The first earthquake occurred at 3:56am on January 9th 1965. Some scientists believe this was not an earthquake; they say it was a landslide at the top of Johnson Peak.

There was also a small avalanche that blocked the highway in this area. Being winter, the rock was buried in snow so it was assumed to be a snow slide. Nobody knew what was really happening up in the mountain.

Three hours later, at 6:58am, another earthquake occurred. Two minutes later, the entire southeast slope of Johnson Peak gave way and tumbled into the valley below.

Some scientists also say there was not an earthquake and this final landslide was a result of the instability of the rocks unearthed during the first landslide.

Damage Caused by the Hope Slide
Approximately 60 million cubic yards of rock, snow, mud and trees tumbled 6000 feet into the valley below.
Outram Lake, located at the bottom of Johnson Peak was totally obliterated. When the landslide hit the lake, it forced the debris up the slope of the mountain on the opposite side of the valley, then back down to the valley and up Johnson Peak again (a sloshing effect).
Two miles of highway was covered.
The depth of debris in the valley floor was 200 feet.
Four people who were stopped by the snow slide were waiting for the highway crew to clear it out. They were buried by the landslide. Rescue crews only found two of the four people. The other two victims and their cars remain buried in the rock.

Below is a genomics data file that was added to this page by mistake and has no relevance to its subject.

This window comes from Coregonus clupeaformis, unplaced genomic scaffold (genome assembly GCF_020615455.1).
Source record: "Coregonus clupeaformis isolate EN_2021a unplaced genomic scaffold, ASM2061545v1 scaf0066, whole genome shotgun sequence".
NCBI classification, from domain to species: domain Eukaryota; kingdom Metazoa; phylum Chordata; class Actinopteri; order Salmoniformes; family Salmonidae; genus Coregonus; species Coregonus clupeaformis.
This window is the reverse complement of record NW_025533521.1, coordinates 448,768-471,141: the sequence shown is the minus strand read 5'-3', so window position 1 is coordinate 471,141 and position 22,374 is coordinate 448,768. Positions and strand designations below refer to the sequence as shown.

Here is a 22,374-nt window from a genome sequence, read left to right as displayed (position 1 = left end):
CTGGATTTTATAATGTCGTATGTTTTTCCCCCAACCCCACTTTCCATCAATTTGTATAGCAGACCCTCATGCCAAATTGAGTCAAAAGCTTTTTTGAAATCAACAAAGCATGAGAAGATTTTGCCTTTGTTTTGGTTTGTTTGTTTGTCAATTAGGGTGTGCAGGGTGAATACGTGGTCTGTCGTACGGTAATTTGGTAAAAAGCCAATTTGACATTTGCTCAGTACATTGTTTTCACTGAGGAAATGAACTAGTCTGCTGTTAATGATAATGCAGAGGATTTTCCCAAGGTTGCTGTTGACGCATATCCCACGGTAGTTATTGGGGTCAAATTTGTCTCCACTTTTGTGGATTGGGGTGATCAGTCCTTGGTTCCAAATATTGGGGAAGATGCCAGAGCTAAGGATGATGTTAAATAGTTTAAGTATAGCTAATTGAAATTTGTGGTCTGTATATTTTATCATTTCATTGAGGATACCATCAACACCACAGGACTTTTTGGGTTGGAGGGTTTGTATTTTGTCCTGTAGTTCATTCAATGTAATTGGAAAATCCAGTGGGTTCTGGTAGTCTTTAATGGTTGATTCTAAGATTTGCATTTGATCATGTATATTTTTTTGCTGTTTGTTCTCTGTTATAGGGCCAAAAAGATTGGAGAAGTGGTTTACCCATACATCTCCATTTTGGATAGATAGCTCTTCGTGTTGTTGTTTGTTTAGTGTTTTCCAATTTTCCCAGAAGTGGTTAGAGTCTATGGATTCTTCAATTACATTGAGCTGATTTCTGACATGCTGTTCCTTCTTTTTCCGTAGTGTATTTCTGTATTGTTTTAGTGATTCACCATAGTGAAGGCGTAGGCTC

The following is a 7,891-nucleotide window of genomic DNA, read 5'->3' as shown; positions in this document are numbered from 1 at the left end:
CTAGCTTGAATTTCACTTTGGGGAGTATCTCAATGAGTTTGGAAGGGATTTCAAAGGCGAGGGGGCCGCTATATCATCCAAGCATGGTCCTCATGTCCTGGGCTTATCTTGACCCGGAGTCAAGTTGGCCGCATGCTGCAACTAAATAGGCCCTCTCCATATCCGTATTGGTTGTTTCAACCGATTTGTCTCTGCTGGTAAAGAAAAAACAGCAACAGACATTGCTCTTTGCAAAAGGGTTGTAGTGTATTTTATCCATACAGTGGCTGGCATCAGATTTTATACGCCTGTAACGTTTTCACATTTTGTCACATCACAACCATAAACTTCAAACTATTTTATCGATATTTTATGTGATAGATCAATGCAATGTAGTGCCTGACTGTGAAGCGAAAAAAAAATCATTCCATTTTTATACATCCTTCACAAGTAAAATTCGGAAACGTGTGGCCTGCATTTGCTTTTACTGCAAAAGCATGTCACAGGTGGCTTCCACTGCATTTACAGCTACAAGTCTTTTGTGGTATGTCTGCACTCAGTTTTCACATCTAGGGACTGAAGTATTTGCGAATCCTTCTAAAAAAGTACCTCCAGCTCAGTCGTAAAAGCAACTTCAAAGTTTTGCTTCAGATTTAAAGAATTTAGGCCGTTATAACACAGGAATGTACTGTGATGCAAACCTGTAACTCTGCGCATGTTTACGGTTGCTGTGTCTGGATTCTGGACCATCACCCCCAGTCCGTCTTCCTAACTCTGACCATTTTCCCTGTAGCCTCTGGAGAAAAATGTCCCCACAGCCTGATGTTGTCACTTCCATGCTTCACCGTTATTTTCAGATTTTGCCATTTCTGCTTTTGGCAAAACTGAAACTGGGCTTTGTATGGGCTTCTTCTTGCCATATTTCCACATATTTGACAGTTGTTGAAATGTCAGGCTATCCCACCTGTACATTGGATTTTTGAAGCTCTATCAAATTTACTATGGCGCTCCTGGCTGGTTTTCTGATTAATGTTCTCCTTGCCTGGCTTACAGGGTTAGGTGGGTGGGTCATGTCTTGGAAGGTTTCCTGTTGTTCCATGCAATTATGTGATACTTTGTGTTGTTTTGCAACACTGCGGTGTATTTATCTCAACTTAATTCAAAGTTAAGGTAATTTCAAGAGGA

Offline Chemistry4me

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« Reply #264 on: 07/04/2009 07:10:51 »
Where in the world does this come from?

 

Offline Karen W.

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« Reply #265 on: 07/04/2009 07:17:18 »
Wow That is beautiful!
 

Offline Karen W.

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« Reply #266 on: 07/04/2009 07:24:05 »
Is it Olivine?

maybe Norway or Germany or maybe Egypt?
« Last Edit: 07/04/2009 07:26:16 by Karen W. »
 

Offline Bass

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« Reply #267 on: 08/04/2009 00:27:58 »
Mica.  Most likely muscovite mixed with chlorite.  The distribution of crystals and the fact that they had to grow in some sort of vug (open space) suggest hydrothermal origin.  As to where- your guess???
 

Offline Karen W.

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« Reply #268 on: 08/04/2009 00:41:07 »
Mica really.. I don't think I have ever seen it in raw form before...Thanks Bass..
 

Offline Bass

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« Reply #269 on: 08/04/2009 00:57:16 »
As nice a specimen as that is- my guess would be that it comes from a rock/gem shop.
 

Offline Karen W.

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« Reply #270 on: 08/04/2009 01:38:43 »
It is really pretty like that!
 

Offline Chemistry4me

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« Reply #271 on: 08/04/2009 05:58:27 »
Thanks.
 

Offline Karen W.

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« Reply #272 on: 08/04/2009 06:14:11 »
Your welcome C4M!
 

Offline JimBob

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« Reply #273 on: 08/04/2009 17:58:45 »
Bass, you forgot to say it was in the Muscovite Family but you did get into the ball park.

I agree to the origin - must be hydrothermal and the only place I have seen specimens like this are in museums and for sale. Usually, they come from Brazil or some other place in South America.
 

Offline Bass

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« Reply #274 on: 09/04/2009 16:34:38 »
Bass, you forgot to say it was in the Muscovite Family but you did get into the ball park.

JimBob is absolutely correct- there are a number of mica minerals in the muscovite family- most of which have names with 5+ syllables (which is why I won't list them).

I'll take the appropriate prescription of self-flagellation.
 

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« Reply #274 on: 09/04/2009 16:34:38 »